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Take A Trip Into "The Past" Review

The latest film by Asghar Farhadi, The Past, could have used the same title as his last film A Separation. Ahmad (Ali Mosaffa) returns to Paris to finalize his divorce with Marie (Berenice Bejo) after a four-year separation. But when he returns to his old home, he finds that a lot has changed.

Marie has taken up with a new man, Samir (Tahar Rahim), who comes with his own baggage. He has a wife, who is currently in a coma. And his presence creates tension in Marie’s relationship with her daughter Lucie (Pauline Burlet), who is not actually related to Ahmad (but to a derelict in Brussels). However, because Ahmad is the closest to a father figure in Lucie’s life, he attempts to reconcile the differences between Lucie and Marie. But he uncovers even more secrets in the process.

Apr
18
2014
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Not Too Many "Bible Secrets Revealed" Review

The History Channel’s six-week, 270-minute special entitled Bible Secrets Revealed is a hefty undertaking. The series launches in Qumram, the discovery site of the Dead Sea Scrolls, and quickly pushes the differences between the modern Hebrew Bible and the books found in the Scrolls front and center. So begins a meandering, detailed examination of the mysteries and obscurities found in history’s most famous text and its various predecessors with their traditional differences. Moving away from the rigid “Word of God,” the series is an interesting, if not entirely fresh, look at an ancient text’s origins before being appropriated by a world that has done unspeakable acts of both immense good and unconscionable bad in its name.

Apr
18
2014
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This Movie Is Worth Getting "Contracted" Review

Do you need a tampon?

When you think you've done a tinkle and you find the toilet looks like the inside of an abattoir, it might not just be a heavy flow. In Contracted (2013), Sam (Najarra Townsend), a budding botanist, is date raped by a shadowy creeper and wakes up with a nasty hangover and some messy sheets. She tries to deny it, but as her symptoms get worse (and worse), no answers present themselves. Somehow, she lets her ordinary problems take precedence, especially her deteriorating relationship with Nikki (Katie Stegeman). Her mother (Caroline Williams) and friends, like Alice (Alice Macdonald), try to steer her towards help, but she might have got something that nobody can help her with.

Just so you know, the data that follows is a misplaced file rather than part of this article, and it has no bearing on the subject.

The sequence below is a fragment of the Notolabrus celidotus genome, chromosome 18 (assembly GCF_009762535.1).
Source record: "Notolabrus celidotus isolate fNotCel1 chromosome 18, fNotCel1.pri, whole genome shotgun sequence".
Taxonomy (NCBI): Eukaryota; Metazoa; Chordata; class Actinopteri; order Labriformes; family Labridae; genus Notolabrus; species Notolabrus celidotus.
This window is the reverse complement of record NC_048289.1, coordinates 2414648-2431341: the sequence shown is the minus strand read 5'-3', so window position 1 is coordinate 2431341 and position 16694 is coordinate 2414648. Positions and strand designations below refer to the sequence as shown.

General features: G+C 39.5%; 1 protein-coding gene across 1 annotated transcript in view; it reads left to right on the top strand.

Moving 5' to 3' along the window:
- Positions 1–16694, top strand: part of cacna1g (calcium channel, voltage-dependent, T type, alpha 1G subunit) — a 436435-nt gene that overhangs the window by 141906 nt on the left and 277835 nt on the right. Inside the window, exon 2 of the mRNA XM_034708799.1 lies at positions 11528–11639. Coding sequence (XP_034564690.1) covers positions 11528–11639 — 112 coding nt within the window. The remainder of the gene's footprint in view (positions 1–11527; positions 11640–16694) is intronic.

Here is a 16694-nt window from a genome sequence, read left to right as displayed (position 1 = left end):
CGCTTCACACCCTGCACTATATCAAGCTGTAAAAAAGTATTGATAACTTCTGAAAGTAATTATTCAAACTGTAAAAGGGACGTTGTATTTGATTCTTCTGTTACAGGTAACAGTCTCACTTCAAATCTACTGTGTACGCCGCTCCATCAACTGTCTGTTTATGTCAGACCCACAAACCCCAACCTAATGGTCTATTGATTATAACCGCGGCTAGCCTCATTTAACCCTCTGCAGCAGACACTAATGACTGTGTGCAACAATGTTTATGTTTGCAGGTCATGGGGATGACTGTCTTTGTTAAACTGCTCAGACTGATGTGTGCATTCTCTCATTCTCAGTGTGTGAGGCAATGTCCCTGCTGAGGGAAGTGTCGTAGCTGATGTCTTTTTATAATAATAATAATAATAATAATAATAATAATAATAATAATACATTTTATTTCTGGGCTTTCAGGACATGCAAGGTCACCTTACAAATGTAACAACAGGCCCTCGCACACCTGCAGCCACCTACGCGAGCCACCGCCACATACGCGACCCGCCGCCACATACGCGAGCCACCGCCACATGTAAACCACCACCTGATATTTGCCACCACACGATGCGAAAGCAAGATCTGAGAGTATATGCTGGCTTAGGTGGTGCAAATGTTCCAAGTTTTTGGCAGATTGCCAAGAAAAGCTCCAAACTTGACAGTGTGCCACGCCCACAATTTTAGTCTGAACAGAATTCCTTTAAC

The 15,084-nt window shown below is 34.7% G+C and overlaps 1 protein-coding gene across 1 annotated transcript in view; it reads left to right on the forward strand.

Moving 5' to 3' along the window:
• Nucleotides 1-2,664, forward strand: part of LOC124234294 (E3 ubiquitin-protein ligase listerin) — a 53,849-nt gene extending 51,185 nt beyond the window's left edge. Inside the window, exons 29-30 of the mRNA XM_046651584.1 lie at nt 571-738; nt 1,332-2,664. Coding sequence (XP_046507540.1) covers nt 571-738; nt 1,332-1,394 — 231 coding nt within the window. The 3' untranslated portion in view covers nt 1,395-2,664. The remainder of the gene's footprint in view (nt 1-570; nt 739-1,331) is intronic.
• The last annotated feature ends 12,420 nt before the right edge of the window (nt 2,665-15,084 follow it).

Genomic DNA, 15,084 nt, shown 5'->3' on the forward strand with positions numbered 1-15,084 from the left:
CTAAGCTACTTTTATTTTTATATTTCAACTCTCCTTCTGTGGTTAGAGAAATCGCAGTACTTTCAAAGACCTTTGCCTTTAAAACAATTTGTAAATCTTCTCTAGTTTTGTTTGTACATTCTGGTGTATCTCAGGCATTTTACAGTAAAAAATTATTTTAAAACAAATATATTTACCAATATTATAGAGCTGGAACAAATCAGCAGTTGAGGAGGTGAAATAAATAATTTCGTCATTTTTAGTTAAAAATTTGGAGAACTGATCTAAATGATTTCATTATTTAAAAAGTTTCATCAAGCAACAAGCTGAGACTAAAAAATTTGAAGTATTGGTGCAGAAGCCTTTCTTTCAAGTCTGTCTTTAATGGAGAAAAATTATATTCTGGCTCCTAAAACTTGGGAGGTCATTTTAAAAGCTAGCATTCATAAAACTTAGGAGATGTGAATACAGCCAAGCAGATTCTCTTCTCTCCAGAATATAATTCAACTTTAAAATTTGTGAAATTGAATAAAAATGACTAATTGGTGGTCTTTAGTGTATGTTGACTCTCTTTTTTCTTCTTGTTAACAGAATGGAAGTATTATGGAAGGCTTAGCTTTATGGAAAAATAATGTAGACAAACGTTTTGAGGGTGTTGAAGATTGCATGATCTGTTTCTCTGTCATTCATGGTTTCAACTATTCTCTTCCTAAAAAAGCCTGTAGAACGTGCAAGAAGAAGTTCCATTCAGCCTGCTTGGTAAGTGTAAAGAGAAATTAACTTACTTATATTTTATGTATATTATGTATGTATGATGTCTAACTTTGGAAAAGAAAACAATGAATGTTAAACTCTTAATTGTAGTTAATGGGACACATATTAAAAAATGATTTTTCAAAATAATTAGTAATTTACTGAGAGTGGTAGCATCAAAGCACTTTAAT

Apr
18
2014
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New "Anchorman 2" Cut At Least 23% Funnier Review

I approach this review at a bit of a crossroads. Do I review Anchorman 2 as it exists on this awesome three disc set as the theatrical cut or do I dare explore the absurdity of the Super-Sized R-Rated Version? For those unfamiliar with the Adam McKay Ron Burgundy films, the actors often provide an insane amount of takes and dialogue options often with hilarious results. The original Anchorman film, for example, when released on DVD through Best Buy, included a wholly separate movie, comprised of sub-plots that were cut from the theatrical feature. It was pretty impressive. I decided to take a similar approach to one I’ve made in the past, and reviewed sections of the film at different cuts.

The results, predictably, were hysterical. Often, you’ll see a few of these takes used in commercials or in credits sequences, alternate takes, etc. One of the more obvious changes that many will remember from the trailer for the movie and the Super-Sized R-Rated Version includes a drastically different (and incredibly funny) take on Ron’s dinner with his girlfriend, Linda Jackson (Meagan Good) and her family. The theatrical cut is incredibly racist as it is, but the Super-Sized R-Rated Version takes that to the next level. It’s probably the best example of how over-the-top the Super-Sized R-Rated Version is when compared to the original.

Apr
16
2014
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"Philomena" Is So Good, You'll Want To Pronounce Its Title Correctly Review

You think I should do a human interest story?

Of all the films nominated for Best Picture this year, Philomena (2013) is the only one I would describe as flawless. As a piece of old-fashioned human interest, unlikely to be confused for an "important" film, it was primarily seen as a showcase for Judi Dench. Thus, its nomination for Best Picture is rather strange which greater transparency in the voting process might have illuminated. Perhaps those voters saw a film that is tender, funny, terrifically produced and tells a true (and thus un-editable) story with a massive stutter step right in the middle that should have destroyed it. That it not only survives the 'twist', but then resolves its story to absolute satisfaction will be credited greatly to the performances and the charm of the true heroine, Philomena Lee. Maybe a little of it should go to Stephen Frears and screenwriters Steve Coogan and Jeff Pope.

Apr
16
2014